This toolkit provides resources and support to build language access as a core service for survivors with LEP. The tabs at the top link to:

  • A step-by-step process for developing your first written Language Access Plan, and a guide to critical conversations to enhance an existing Language Access Plan.
  • Tools to help you establish your program’s language access standards and make them part of your program’s day-to-day work, such as language skill assessments, interpreter code of ethics and confidentiality forms, and multilingual materials (I Speak cards, translated materials, etc.).
  • These are management tools your program may use regularly; and direct advocacy tools for use by and with survivors with LEP.
  • Descriptions and analysis of specific language access strategies such as language identification and interpreter services.
  • Support to help you advocate for language access services throughout the community: training curriculum and systems advocacy guidance.
  • Resources, such as federal law and guidance, sample plans, and promising practices to help you shape your efforts. These are informational resources you may need to build your own Language Access Plan and for systems advocacy.

 

This report discusses the experiences of immigrant farmworkers in the United States with a range of sexually violent behaviors. The report suggests that these experiences are common, reporting is limited, and the involvement of a victim advocate may increase reporting.

View this report

The Existe Ayuda Toolkit provides a variety of resources and information to help service providers in working with spanish-speaking populations.  This project aims to increase cultural competence and accessibility of services.  The glossaries, presentations, and tools available on this site should assist both spanish-speaking and non-spanish-speaking advocates to provide information, services, and referrals to Latin@s impacted by sexual violence.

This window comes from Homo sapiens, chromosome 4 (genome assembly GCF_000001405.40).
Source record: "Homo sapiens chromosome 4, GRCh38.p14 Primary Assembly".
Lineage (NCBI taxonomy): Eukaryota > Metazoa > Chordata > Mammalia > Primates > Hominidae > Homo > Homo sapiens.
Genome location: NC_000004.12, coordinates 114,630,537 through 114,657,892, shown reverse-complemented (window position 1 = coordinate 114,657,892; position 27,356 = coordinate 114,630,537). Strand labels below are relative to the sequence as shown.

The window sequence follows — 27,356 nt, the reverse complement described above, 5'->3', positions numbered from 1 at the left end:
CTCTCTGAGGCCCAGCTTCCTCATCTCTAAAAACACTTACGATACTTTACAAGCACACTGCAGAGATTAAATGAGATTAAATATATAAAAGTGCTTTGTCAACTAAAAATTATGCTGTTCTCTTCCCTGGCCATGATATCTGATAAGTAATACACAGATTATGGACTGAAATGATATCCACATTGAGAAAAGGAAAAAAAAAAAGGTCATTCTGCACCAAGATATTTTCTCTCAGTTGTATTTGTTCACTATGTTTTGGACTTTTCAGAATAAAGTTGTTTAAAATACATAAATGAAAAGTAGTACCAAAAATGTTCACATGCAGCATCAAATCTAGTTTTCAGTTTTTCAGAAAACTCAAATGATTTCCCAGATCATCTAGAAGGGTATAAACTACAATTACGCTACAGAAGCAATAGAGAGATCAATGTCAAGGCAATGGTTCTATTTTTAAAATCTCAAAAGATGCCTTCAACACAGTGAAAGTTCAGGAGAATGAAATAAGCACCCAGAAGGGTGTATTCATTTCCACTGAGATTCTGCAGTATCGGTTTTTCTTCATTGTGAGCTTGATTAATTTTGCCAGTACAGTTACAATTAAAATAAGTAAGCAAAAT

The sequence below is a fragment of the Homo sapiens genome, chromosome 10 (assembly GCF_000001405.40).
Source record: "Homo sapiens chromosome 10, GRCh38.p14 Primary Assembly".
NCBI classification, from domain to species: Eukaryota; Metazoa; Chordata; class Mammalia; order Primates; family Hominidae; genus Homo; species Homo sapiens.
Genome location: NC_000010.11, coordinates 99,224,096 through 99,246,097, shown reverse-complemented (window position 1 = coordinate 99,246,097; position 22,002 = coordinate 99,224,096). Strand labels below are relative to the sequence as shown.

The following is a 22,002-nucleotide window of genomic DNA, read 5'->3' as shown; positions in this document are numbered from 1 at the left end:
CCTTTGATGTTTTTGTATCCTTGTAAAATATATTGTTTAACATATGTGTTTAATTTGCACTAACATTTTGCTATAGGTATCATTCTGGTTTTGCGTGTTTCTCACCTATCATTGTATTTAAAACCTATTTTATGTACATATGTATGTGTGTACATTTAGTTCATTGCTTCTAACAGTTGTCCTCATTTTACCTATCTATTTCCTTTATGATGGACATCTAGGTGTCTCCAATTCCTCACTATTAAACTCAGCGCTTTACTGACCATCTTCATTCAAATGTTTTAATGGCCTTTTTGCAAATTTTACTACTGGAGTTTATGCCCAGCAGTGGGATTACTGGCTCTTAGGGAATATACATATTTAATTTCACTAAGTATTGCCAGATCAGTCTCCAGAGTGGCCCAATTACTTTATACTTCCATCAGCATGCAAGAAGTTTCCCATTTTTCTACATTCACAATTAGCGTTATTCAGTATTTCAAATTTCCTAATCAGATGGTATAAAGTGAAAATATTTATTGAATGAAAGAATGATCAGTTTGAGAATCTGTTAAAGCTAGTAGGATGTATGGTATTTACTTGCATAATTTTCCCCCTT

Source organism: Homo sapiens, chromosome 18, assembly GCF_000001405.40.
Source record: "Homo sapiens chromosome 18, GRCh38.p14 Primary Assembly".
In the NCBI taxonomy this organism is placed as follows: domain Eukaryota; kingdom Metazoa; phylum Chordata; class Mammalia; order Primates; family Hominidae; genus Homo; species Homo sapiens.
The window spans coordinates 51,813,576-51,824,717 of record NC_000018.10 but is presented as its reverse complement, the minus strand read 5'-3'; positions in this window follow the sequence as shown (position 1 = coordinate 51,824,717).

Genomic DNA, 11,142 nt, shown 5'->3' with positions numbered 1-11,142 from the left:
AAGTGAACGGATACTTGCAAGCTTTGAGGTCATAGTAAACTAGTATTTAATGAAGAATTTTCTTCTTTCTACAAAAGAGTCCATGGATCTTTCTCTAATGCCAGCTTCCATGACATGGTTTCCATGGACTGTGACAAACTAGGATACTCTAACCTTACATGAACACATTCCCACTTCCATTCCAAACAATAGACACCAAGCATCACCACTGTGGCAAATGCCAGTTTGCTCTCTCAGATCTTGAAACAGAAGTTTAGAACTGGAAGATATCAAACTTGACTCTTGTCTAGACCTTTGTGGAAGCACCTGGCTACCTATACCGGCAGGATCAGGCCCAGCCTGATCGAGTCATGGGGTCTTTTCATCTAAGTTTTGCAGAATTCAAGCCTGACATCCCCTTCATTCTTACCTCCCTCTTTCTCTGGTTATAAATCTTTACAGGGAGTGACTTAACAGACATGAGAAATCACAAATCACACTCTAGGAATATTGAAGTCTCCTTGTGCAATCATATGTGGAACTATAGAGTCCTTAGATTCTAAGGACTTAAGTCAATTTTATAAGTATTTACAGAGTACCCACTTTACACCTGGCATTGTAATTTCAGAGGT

This toolkit employs art, in various forms, as a universal language and medium for communicating their message about sexual assault prevention and awareness. 

View this toolkit.

This 48-page report includes information from Human Rights Watch on violations of migrants’ rights in 2010 includes coverage of Africa, Asia, Europe, the Middle East, and the United States. Many countries rely on migrant workers to fill labor shortages in low-paying, dangerous, and poorly regulated jobs. Human Rights Watch documented labor exploitation and barriers to redress for migrants in agriculture, domestic work, and construction in Indonesia, Malaysia, Kazakhstan, Kuwait, Lebanon, Saudi Arabia, Thailand, the United Arab Emirates, and the United States. Immigration sponsorship systems in many countries give employers immense control over workers and lead to migrants being trapped in abusive situations or unable to pursue redress through the justice system. Sexual abuse of female migrants and trafficking victims has also been documented.

This manual aims to provide guidance to lawyers on issues that arise in the context of representing U visa applicants. It is designed for practitioners who are familiar with basic immigration terms and legal concepts. The manual is not meant to be an exhaustive source of the law; it is not meant to provide instruction on every aspect of representation, nor is it meant to take the place of direct legal advice, advocacy, or a practitioner’s own research and evaluation of the case.

Immigration Relief for Crime Victims: The U Visa Manual

This document describes experiences, barriers and fears of many immigrant victims of domestic violence, sexual assault and stalking when accessing the U.S. civil and criminal justice systems. It also provides an overview of the immigration system and laws.

Realities for Immigrant Populations: How they Experience the System

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